Al: Great.

Joe: “Calls for all costs of collection to be responsible to of the borrower. If a breach occurs, the entire loan could be called immediately. To date, I’ve received $71,000 interest only through February 2022. No payments have been made to me since February 2022 and no payments have ever been made toward the principal. I did report the portion of interest income received on my 2021 federal tax return, even though I did not receive a 1099 INT from this business.”

Al: And you wouldn’t because they’re not a bank.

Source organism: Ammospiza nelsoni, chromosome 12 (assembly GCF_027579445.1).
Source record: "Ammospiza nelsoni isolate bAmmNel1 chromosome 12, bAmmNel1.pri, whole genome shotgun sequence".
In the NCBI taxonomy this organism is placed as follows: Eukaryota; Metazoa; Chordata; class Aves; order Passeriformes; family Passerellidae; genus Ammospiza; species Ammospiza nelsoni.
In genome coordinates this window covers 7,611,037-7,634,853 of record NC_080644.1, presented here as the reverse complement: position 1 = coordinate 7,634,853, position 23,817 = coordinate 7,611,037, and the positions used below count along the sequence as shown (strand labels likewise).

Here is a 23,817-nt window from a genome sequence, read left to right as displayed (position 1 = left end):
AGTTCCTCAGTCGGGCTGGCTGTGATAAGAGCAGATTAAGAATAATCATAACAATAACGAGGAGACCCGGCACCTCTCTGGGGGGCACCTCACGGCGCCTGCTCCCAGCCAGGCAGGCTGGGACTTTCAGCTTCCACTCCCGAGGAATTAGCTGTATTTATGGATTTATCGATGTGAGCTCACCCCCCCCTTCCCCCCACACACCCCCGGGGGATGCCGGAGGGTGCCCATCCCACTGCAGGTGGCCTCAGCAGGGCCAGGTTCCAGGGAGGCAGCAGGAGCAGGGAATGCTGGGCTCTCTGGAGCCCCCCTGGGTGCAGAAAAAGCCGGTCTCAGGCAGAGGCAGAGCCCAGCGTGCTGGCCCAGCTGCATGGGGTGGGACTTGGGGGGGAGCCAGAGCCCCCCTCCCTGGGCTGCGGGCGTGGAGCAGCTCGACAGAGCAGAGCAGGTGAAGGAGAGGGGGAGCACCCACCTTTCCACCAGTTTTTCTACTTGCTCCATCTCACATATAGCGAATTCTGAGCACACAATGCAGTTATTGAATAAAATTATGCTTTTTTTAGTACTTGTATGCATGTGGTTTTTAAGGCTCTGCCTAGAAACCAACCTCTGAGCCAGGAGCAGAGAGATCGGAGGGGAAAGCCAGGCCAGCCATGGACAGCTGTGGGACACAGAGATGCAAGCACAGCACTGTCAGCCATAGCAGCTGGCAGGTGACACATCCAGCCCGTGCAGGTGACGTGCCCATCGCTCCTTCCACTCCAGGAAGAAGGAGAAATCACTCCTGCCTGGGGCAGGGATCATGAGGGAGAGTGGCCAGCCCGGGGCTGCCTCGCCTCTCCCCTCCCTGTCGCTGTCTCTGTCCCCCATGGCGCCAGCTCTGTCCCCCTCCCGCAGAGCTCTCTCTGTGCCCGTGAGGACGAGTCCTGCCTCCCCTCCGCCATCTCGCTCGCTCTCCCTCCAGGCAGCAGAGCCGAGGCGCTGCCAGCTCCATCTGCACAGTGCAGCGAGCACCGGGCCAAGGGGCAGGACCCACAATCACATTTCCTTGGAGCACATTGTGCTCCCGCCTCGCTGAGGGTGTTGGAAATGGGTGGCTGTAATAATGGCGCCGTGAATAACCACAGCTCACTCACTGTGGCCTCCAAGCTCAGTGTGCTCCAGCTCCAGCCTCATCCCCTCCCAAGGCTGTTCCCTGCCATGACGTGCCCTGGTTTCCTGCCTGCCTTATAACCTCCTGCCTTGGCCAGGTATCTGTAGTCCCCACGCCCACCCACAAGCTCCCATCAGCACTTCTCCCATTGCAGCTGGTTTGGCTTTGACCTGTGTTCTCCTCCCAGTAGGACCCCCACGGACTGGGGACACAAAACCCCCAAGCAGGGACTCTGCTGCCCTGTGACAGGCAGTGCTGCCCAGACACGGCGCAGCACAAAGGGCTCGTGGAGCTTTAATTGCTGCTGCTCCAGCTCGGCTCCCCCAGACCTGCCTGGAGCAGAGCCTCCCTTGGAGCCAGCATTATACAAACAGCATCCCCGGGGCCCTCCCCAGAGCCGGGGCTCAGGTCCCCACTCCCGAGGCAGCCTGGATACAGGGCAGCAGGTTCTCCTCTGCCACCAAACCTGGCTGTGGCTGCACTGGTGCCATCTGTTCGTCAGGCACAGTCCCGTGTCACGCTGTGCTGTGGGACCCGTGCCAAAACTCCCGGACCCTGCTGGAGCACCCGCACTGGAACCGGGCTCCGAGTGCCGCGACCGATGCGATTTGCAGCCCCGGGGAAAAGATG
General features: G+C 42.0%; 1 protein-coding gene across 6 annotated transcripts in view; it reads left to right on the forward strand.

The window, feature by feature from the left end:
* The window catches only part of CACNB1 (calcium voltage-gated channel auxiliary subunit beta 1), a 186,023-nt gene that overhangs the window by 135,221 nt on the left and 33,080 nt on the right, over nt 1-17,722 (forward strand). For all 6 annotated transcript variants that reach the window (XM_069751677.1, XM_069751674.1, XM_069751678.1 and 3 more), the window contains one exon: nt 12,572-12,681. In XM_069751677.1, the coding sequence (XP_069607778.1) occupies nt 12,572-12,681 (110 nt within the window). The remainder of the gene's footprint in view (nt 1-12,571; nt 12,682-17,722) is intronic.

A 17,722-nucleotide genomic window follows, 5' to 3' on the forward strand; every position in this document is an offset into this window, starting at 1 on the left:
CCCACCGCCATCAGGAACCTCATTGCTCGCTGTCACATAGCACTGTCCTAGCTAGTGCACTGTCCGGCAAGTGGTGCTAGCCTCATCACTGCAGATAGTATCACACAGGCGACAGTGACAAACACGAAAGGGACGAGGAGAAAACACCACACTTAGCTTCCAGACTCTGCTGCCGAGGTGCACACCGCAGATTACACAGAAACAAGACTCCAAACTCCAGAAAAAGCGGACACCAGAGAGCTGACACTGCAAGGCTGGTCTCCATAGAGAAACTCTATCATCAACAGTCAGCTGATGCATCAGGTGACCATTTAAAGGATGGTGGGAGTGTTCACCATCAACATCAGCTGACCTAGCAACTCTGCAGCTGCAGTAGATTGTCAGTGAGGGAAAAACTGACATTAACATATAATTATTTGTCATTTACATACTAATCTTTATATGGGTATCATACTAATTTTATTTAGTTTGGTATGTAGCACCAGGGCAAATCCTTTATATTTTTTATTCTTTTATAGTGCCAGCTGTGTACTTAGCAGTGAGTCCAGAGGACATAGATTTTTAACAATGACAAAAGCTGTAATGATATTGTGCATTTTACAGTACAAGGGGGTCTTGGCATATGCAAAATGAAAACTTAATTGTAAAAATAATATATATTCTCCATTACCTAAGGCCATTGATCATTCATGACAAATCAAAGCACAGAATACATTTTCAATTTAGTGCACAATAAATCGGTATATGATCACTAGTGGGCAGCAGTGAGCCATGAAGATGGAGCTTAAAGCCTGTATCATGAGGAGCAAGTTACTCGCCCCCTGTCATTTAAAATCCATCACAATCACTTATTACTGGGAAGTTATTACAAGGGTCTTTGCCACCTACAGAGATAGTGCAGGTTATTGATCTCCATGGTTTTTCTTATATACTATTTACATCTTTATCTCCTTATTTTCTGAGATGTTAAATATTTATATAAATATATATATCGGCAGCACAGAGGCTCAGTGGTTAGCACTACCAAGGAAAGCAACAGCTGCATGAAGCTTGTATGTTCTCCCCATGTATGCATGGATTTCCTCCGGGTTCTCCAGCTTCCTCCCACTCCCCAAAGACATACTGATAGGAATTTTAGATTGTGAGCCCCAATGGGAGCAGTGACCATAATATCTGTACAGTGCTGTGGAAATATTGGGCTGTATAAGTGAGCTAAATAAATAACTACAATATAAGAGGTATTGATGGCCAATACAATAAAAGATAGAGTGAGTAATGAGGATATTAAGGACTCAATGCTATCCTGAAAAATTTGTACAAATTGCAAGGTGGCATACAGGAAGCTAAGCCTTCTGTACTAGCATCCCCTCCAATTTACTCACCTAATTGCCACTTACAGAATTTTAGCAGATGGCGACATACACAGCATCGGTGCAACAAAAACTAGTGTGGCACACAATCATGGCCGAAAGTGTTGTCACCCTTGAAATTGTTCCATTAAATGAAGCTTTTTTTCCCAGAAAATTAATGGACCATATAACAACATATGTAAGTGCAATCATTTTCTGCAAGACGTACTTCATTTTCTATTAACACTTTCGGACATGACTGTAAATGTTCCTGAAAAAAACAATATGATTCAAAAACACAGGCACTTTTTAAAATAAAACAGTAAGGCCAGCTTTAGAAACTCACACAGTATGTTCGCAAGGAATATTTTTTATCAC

Joe: “Currently, I am owed $42,000 in interest and $300,000 of the base loan principal. Assuming the loan defaults and I will receive/collect, nothing more on this business loan, here is my question. Can I claim this loss on my 2022 federal income taxes? My federal tax liability for 2022 would normally be about $50,000 on approximately $265,000 in taxable income.” No. “My tax bracket is 24% with an effective tax rate of 17%. I have approximately $4,000,000 in traditional IRAs. I want to convert enough money to the Roth IRA to equal/cover the business loan loss and reduce or eliminate my tax liability.” I knew that was going to happen when I started reading this. Loan. I’m not involved. I don’t know anyone. These jerks didn’t pay me. So can I do a Roth conversion of the same amount and not pay any tax?